You never know what will happen when you get outdoors. This trip started at Ayer, MA and took us all the way to Nashua, NH on the Nashua River Rail Trail. We brought along our mascot, Stormy, (aka Smoky.) He’s now Stormy, having donated his previous name to our new kitten. Our tandem bike, Shermy, did great after his international travels to Canada, including two ferry rides. And we almost encountered a black bear on the trail. The bear was quick, crossing the path before we could get a photo, but it was definitely a bear.
Our first adventure on this ride was the challenge of finding the Ayer trailhead. We had been in the area before, exploring the town of Groten during the beginning of the pandemic, choosing to keep mostly to the roads since rail trails felt dangerously overcrowded. Here’s a link to our explore roadbiking of 2020.
Two years ago, 2020, the trail in Groton was jammed with people seeking the outdoors while other outdoor (and indoor) activities were restricted because of the pandemic. We had ridden a short section of this rail trail in Groton center and decided we were better off sticking to road biking. This was before vaccines were available–a scary time for many of us. Two years later, the trail had a few visitors, but the social landscape has changed and people have resumed many of their normal activities. The number of visitors to rail trails has returned to pre-pandemic levels.
We finally spotted the Ayer section of the rail trail but were still unsure of the parking. This is a recurring theme in our travels. Typically when visiting a new (to us) rail trail, we get glimpses of a characteristic rail trail, (gravel or pavement of a specific width, crossing a road in a consistently straight line), but much less obvious is a place to stop and get out our bike.
An MBTA two-story parking garage is at 3 Groton Street in Ayer, directly abutting the rail trail, a block from the rotary in downtown Ayer. On closer inspection this appeared to be rail trail parking, but there were also payment kiosks for commuter parking (the train is just across the street past the rotary). Grabbing someone who looked like they were familiar with the area, we were soon assured that rail trail parking at the garage is free for trail visitors on evenings and weekends. (We visited on a Sunday.)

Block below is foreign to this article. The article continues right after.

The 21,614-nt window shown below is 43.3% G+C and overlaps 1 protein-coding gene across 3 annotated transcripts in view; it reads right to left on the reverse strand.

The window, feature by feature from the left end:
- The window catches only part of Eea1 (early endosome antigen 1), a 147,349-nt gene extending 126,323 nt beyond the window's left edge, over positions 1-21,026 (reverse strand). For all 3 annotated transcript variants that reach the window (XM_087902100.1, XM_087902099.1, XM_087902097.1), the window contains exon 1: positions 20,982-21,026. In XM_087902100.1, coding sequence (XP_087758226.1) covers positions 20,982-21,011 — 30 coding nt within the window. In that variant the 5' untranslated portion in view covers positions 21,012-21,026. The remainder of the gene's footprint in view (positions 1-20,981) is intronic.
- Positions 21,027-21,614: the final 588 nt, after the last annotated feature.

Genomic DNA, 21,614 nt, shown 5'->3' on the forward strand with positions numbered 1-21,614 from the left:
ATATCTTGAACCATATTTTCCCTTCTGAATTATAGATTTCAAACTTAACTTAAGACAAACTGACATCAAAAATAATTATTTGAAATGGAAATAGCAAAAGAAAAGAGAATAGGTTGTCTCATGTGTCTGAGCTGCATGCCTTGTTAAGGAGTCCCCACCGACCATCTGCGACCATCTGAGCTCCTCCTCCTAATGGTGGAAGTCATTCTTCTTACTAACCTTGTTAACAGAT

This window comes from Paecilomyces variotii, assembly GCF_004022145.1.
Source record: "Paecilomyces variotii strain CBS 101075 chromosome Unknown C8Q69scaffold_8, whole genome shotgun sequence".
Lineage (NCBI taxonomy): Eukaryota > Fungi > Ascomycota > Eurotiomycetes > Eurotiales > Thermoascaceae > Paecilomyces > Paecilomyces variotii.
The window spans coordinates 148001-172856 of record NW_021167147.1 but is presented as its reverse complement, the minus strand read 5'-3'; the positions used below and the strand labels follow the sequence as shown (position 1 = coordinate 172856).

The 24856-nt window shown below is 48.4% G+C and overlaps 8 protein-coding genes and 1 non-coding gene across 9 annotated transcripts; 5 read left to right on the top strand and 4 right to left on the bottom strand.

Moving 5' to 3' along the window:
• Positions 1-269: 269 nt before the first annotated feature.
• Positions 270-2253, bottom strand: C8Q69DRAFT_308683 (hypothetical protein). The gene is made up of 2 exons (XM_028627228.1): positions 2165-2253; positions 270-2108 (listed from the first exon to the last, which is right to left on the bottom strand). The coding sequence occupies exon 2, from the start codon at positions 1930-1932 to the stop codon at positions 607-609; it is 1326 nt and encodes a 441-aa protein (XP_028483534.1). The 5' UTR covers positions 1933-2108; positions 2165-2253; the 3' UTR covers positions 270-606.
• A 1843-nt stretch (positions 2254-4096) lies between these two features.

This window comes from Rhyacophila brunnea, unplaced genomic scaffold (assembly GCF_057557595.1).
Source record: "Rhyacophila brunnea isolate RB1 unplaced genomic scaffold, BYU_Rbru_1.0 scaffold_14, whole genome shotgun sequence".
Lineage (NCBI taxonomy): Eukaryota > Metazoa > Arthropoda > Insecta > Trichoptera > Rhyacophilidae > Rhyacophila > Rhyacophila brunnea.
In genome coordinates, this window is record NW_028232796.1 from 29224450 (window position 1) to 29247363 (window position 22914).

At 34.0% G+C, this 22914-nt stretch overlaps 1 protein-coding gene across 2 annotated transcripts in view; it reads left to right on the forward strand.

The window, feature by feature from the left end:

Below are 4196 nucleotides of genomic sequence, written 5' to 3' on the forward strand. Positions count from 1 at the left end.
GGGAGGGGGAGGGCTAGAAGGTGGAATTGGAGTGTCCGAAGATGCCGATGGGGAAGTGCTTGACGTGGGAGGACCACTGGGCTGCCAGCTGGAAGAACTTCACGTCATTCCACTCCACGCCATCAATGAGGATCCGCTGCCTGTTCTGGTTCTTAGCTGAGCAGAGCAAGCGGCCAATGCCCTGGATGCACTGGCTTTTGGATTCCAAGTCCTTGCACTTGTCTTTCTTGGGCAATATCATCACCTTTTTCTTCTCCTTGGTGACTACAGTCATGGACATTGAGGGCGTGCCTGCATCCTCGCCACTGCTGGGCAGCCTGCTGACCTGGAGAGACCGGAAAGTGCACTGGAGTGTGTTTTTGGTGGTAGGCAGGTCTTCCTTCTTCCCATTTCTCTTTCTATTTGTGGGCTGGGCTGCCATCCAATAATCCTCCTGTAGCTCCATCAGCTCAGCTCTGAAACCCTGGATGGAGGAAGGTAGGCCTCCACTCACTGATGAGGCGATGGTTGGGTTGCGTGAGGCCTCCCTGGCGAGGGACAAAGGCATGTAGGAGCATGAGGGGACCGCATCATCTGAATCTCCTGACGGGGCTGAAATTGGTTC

While this eleven mile rail trail is named after the Nashua River, it took some time to get any views of the river itself. Shady woodland predominated through much of our ride on this hard packed stone dust trail. Thus the bear that appeared and quickly disappeared after crossing the rail trail had great cover in the thick woods on either side of the path.
Once we got in view of the river we saw kayakers, a paddle board or two, and some fisherfolk, young and old. We stopped for a snack break which gave Stormy the puffin a chance to get out of our pack, and enjoy the river. He was not as happy to get stuffed back into the pack for the continued ride, but was more cooperative once we explained that he was better off in the dark rather than risk being dropped by the side of the path.
After crossing the state line into Nashua NH, we soon turned around. The end of the trail was just a short distance farther, but rain was threatening and we had ten miles to go to get back to our truck. As we hurried, we felt rain drops, but ultimately did not get soaked along the way. We were grateful for the shelter of the parking garage, but it turned out we didn’t truly need it.
Because of the threat of rain we did not stop as often as on other treks, so we took fewer photos. There is nothing extremely spectacular along the way, but especially in summer this rail trail offers lots of shade, not too many grade crossings, and a lot of quiet. Quiet is a difficult commodity to obtain in our noisy world. The lack of noise was a true pleasure. Happy trails.
Marjorie Turner Hollman is a writer who loves the outdoors, and is the author of Easy Walks in Massachusetts, 2nd edition, More Easy Walks in Massachusetts, 2nd edition, Easy Walks and Paddles in the Ten Mile River Watershed, and Finding Easy Walks Wherever You Are. Her memoir, the backstory of Easy Walks, is My Liturgy of Easy Walks, Finding the Sacred in Everyday (and some very strange) Places.
She has written for numerous local, regional, and national publications over the past 20+ years, has helped many families save their stories, and has recorded multiple veterans oral histories, now housed at the Library of Congress.